Skip links and keyboard navigation

Hard undifferentiated coral on consolidated substrate in shallow to deep water

Short description

Subtidal coral ecosystems on consolidated substrate in shallow to deep water, dominated by undifferentiated hard corals.

Disclaimer: Ecosystem type descriptions are based on biophysical attributes identified in Central Queensland through expert advice and supported by scientific literature. Not all ecosystem types are mapped based on current inventory, and many of the ecosystems described here may also occur in other parts of Queensland.

Hard, undifferentiated coral. Photo by Kirsten Wortel, Queensland Government

Classification categories

Select from the links below to view related ecosystem type categories

Long description

Subtidal hard coral on consolidated substrate (e.g. fringing reefs, shelf reefs and as coral communities on rock) in shallow (0 to 10 metres) to deep water (to 30 metres), where structure is not differentiated.

There are distinct ecological differences between coral ecosystems growing on rock, fringing reefs and shelf reefs. The majority of fringing reefs of the coastal Great Barrier Reef began their growth on unconsolidated sediments and few originated on rock[5]. For further discussion on the different types of fringing reef, see consolidated/intermediate calcareous reef including coral platform (type 100).

Typically coral fringing reefs and shelf reefs include mixtures of hard and soft corals and macroalgae, which can grow in distinct zones horizontally across a reef and vertically in depth, alternating with unconsolidated sediments and consolidated rock. Hard corals are a critical component of fringing reefs and shelf reefs as they actively lay down carbonate, creating their own consolidated substrate.

Special values

The values of Queensland’s coral reefs are internationally recognised in the World Heritage and Ramsar conventions. The Outstanding Universal Value of the Great Barrier Reef World Heritage area is based on four criteria (vii), (viii), (ix), (x). The Ramsar convention also includes coral reefs as one of its wetland types which make up part of a site’s ecological character (a combination of the ecosystem components, processes and services of the wetland). The Great Sandy Strait Ramsar wetland also includes coral reefs (e.g. Woody and Round Island reefs, coral communities at Little Woody Island, and soft corals on coffee rock reefs). Shoalwater and Corio Bays Ramsar wetland and the Moreton Bay Ramsar wetland also includes fringing coral reefs.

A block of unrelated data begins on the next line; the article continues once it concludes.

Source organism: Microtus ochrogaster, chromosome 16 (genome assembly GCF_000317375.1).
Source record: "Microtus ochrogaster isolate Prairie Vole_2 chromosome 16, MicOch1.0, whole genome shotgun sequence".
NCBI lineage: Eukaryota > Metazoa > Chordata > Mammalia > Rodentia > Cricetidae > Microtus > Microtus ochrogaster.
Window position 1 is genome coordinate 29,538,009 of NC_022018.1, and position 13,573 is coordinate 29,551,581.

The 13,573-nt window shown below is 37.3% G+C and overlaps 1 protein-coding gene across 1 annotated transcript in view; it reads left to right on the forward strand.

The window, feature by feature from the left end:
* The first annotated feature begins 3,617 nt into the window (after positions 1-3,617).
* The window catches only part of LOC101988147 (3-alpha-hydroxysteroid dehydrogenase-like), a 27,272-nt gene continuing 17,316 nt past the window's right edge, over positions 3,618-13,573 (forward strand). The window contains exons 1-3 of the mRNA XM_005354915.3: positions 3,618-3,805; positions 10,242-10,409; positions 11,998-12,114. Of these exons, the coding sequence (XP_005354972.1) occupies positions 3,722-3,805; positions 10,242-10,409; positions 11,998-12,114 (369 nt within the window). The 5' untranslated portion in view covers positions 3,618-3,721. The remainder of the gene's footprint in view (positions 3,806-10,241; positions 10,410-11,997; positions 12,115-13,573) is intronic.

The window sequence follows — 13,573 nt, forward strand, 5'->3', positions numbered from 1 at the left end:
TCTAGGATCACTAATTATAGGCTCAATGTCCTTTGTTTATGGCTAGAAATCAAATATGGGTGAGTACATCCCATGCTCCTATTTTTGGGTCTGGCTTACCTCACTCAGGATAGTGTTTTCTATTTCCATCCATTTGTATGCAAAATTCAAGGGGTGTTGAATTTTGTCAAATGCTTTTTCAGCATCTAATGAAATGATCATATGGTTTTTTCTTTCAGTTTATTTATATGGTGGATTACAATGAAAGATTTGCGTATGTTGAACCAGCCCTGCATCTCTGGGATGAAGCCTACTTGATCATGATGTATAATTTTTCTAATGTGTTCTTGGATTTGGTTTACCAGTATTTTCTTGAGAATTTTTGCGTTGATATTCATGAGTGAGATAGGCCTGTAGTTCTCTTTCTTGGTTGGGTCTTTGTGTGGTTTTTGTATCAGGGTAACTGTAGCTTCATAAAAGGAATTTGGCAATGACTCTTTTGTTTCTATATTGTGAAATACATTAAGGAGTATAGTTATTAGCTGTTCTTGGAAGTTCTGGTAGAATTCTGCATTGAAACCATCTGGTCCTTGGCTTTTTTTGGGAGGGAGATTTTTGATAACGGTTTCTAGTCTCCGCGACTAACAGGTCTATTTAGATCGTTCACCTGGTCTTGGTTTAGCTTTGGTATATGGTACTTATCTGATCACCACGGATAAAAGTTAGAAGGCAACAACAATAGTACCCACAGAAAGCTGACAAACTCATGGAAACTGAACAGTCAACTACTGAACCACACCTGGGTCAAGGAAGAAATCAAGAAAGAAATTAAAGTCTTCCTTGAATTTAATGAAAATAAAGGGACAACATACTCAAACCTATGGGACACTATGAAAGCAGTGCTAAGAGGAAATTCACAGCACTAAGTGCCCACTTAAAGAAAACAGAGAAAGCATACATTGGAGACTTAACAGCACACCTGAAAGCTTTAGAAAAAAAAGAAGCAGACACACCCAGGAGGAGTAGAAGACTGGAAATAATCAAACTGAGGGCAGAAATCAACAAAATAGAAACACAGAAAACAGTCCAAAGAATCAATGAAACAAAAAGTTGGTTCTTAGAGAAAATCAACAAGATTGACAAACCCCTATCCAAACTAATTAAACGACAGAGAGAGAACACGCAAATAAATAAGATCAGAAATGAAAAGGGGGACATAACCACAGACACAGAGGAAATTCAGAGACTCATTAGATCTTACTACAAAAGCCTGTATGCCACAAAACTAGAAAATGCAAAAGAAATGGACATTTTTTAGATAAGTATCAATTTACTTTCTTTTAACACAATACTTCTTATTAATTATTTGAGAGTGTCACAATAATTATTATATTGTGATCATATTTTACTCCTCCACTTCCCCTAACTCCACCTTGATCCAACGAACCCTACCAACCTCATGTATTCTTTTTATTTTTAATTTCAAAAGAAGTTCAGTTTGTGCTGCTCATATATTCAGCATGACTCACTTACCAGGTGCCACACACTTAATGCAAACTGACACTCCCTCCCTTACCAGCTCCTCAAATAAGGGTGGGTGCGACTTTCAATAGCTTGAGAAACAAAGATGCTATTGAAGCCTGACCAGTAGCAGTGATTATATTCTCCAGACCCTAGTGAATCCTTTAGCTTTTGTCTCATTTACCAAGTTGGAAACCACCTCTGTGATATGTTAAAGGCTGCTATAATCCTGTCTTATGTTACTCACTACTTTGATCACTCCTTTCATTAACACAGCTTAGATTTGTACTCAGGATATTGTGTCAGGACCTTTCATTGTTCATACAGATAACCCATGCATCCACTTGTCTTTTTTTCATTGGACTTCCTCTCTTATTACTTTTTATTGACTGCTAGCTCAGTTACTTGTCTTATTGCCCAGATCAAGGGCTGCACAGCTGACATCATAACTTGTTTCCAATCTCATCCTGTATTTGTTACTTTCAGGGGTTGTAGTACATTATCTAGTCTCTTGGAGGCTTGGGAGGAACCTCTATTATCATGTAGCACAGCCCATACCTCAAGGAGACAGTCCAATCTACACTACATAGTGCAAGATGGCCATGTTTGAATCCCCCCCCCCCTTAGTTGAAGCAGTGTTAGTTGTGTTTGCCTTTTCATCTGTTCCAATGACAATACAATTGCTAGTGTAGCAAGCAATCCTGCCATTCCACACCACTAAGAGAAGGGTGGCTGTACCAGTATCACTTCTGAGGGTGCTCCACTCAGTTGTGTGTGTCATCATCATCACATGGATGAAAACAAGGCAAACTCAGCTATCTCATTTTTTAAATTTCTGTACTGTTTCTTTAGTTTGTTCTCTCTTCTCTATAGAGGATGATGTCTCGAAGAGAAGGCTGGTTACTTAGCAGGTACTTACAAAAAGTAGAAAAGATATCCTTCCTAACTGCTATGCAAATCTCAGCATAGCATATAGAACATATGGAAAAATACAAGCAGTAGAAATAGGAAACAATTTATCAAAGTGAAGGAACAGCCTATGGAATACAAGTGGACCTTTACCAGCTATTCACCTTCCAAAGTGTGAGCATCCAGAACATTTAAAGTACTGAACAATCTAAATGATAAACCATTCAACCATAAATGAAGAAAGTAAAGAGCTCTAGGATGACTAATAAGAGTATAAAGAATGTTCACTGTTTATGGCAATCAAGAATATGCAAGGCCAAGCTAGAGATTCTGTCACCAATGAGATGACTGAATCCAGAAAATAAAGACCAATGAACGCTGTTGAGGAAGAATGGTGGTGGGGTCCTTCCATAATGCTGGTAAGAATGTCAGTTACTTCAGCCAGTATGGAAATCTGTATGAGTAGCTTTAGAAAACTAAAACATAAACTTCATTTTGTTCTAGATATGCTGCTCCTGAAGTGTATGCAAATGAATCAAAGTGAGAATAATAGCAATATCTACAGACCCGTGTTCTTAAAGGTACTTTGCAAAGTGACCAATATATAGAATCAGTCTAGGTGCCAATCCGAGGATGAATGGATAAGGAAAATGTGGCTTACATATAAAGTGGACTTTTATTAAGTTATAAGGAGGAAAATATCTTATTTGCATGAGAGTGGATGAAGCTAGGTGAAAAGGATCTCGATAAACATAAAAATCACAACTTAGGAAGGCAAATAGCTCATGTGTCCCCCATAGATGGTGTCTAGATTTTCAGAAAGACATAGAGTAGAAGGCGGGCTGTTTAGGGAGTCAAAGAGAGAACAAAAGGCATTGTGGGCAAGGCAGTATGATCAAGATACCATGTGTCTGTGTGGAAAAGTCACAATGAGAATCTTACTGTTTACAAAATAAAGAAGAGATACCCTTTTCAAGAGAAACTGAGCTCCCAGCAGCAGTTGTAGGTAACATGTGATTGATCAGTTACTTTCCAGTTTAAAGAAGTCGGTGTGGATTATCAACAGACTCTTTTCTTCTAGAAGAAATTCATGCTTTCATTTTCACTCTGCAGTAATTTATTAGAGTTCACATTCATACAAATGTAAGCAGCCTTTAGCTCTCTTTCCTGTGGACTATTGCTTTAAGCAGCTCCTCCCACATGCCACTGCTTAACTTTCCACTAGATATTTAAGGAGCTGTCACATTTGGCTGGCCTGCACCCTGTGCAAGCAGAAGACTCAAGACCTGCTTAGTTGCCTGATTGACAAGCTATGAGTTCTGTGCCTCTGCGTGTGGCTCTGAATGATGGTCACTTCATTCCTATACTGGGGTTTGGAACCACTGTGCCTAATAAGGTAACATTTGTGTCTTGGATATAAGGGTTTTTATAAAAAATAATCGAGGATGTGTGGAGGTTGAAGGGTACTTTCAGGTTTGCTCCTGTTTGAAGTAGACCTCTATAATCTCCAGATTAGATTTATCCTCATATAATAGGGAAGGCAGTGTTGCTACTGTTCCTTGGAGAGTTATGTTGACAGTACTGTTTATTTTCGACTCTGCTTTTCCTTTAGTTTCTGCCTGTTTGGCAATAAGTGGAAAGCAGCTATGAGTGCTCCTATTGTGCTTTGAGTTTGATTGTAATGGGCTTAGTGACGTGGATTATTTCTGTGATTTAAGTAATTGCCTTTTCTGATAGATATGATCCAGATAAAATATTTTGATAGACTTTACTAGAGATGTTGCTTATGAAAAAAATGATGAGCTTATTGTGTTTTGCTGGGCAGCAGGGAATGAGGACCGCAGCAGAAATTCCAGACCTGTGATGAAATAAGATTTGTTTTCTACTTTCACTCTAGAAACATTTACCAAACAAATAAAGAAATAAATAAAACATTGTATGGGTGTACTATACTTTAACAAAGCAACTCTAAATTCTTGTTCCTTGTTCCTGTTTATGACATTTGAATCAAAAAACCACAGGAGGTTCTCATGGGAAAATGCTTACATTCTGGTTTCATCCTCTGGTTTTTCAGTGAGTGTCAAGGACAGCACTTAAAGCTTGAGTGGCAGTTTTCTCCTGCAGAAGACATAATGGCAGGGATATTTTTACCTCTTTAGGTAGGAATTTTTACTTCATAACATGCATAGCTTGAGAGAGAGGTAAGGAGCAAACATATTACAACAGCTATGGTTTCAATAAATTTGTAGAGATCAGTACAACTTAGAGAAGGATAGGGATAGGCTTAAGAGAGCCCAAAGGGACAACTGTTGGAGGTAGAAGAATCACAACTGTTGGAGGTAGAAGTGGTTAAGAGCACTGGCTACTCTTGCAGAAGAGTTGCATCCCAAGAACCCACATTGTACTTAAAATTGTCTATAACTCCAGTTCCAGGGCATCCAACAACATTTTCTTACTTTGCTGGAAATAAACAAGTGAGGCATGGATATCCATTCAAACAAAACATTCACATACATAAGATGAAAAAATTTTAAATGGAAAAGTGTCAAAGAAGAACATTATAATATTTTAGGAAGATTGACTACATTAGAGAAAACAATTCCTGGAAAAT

Hard corals create carbonate consolidated substrate that is living space for a range of biota. They create structural substrates valued for their recreational (snorkelling, spear-fishing, angling), tourism and aesthetic values. They also occur on rocky reefs at high latitudes. They form important fish habitats for a variety of coral-dwelling fish species and support major line fin fisheries) and sharks.

Coral reefs and communities also stabilise the shoreline preventing erosion and protect the coastline by moderating the impacts of waves[4].

Diagnostic attributes

Inundation 'Subtidal'

Benthic depth 'Shallow (0-10m)', 'Deep (10-30m)'

Consolidation 'Consolidated'

Structural macrobiota 'Hard coral – undifferentiated', 'Hard coral – branching', 'Hard coral – bushy', 'Hard coral – massive', 'Hard coral – submassive', 'Hard coral – vase/foliose', 'Hard coral – plate/table', 'Hard coral – encrusting', 'Hard coral – mixture of structures'


The Cover qualifier is relevant as the percentage of hard coral substrate is an important indicator for monitoring of coral condition on coral reefs and communities.